Data from the mutual revealed that from 2009 to 2018, the proportion of its shared ownership borrowers buying in London decreased from 34 per cent to 13 per cent, as other regions recorded growing demand.
The South East continues to be the most popular area to make use of the initiative to enter the property market, with 30 per cent of the society’s borrowers buying in the region.
Areas of the UK experiencing growth in the use of shared ownership in the same period, include the South West (four per cent of borrowers in 2009 to 13 per cent in 2018), East Midlands (six per cent of borrowers to 12 per cent), West Midlands (four per cent of borrowers to 10 per cent) and the North West (four per cent of borrowers to eight per cent).
Matt Bartle (pictured), director of products at Leeds Building Society, said: “Shared ownership has been in existence for 40 years and provides an opportunity for people to step onto the property ladder, particularly for first-time buyers, as it’s one way to bring down the size of deposit required.
“London has traditionally been associated with shared ownership due to its high property prices, however we’re seeing significant growth in homebuyers in other regions taking advantage of the scheme.”
He added: “The market is strong, healthy and growing across the UK and offers a way to help more people to have the home they want.”
Shared Ownership is celebrating its 40th anniversary this year.
Aster Group on track to double shared ownership portfolio in next five years
Housing association Aster Group has revealed that it plans to build 2,800 new shared ownership homes over the next five years – boosting its shared ownership portfolio to more than 5,000 by 2024.
The announcement was made during Shared Ownership Week 2019 which takes place from 19-25 September.
Aster is building homes across the south of England with demand for shared ownership properties nationally expected to increase by 150 per cent by 2023, according to Savills.
So far, it has built 453 shared ownership properties in the year to the end of March 2019 – its highest single-year total for homes of this tenure.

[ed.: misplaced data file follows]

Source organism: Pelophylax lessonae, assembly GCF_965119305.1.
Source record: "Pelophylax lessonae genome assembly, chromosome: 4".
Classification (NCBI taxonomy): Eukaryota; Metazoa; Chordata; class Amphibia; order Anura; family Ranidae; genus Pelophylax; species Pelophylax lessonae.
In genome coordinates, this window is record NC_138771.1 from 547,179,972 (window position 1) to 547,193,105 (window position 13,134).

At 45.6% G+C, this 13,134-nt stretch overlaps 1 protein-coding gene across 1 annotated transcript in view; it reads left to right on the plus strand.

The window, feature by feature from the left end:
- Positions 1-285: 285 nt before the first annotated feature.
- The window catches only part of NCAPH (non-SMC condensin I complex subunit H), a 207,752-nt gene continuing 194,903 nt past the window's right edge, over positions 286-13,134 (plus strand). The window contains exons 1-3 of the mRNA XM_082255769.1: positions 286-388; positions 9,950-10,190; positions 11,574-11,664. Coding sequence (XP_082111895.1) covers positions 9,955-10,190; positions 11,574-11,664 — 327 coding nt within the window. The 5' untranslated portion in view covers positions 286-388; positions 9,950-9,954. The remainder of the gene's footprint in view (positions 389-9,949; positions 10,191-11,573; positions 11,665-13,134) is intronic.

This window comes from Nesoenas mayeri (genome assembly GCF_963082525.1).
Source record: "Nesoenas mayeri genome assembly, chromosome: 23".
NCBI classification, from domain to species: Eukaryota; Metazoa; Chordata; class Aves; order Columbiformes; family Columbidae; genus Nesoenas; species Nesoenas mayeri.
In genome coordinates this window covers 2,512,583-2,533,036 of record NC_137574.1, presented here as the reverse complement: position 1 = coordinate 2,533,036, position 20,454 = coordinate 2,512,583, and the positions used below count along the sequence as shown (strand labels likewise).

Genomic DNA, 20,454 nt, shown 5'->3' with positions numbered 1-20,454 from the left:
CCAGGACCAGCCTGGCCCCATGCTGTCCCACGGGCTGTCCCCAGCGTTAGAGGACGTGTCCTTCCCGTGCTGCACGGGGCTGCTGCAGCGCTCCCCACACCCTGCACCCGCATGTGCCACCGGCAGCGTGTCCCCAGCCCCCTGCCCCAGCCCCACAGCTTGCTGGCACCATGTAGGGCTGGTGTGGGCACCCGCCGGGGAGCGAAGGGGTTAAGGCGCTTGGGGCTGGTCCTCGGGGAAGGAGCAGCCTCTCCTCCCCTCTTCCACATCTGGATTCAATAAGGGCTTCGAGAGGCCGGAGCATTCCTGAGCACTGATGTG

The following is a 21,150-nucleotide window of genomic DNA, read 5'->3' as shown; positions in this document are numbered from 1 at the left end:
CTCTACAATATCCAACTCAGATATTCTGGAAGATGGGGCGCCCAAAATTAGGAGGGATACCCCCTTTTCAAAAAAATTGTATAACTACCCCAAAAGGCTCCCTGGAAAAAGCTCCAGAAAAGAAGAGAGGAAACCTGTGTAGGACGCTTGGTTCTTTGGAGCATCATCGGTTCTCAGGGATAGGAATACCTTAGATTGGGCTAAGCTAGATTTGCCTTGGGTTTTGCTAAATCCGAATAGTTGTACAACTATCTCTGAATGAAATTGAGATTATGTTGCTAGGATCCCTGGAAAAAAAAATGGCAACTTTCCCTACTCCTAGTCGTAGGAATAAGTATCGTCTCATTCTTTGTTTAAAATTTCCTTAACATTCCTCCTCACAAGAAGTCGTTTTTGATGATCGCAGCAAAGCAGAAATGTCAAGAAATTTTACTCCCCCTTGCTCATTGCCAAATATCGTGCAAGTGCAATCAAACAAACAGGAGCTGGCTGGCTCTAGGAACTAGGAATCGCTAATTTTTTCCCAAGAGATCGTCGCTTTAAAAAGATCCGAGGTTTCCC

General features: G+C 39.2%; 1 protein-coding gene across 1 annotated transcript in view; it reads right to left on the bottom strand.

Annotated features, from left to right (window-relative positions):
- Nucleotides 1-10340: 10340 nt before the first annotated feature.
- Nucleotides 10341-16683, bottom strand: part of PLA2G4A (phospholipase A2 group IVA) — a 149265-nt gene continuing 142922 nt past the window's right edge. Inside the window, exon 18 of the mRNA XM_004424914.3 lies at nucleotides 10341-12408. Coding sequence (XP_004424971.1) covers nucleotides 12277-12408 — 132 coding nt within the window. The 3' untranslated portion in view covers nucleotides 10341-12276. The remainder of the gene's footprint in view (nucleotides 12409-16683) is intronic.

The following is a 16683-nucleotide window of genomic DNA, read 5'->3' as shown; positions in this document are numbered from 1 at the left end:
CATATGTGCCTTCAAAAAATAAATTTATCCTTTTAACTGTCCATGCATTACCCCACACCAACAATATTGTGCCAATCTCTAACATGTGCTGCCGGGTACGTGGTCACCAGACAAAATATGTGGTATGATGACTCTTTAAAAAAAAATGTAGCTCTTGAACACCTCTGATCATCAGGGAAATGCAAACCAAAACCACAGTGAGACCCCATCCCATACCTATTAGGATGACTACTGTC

Research conducted by Aster last year for its Another Way report of 200 shared ownership buyers in the UK revealed six in 10 (62 per cent) would recommend the product to friends and family.
A lack of education – among both the general public and shared ownership homeowners – was identified as a key challenge facing the sector in the report.
It found that 60 per cent of those surveyed did not know they could move from their existing shared ownership property to another one, and while 73 per cent understood the concept of staircasing – the process of gradually growing an equity stake in the property – only one in 10 had attempted it.
Amy Nettleton, assistant development director for sales and marketing at Aster Group, said: “First-time buyers face huge challenges when it comes to taking that first step onto the property ladder.
“This is why we’ve committed to shared ownership continuing to be a key part of our strategy and development pipeline. The next step is the industry working together to ensure more people are aware of the benefits this type of tenure can offer.”
Nettleton added that in order to help shared ownership reach its full potential, more needed to be done.
“Communication is key and we must work together to build the shared ownership brand, simplifying the language we use when talking about the product.”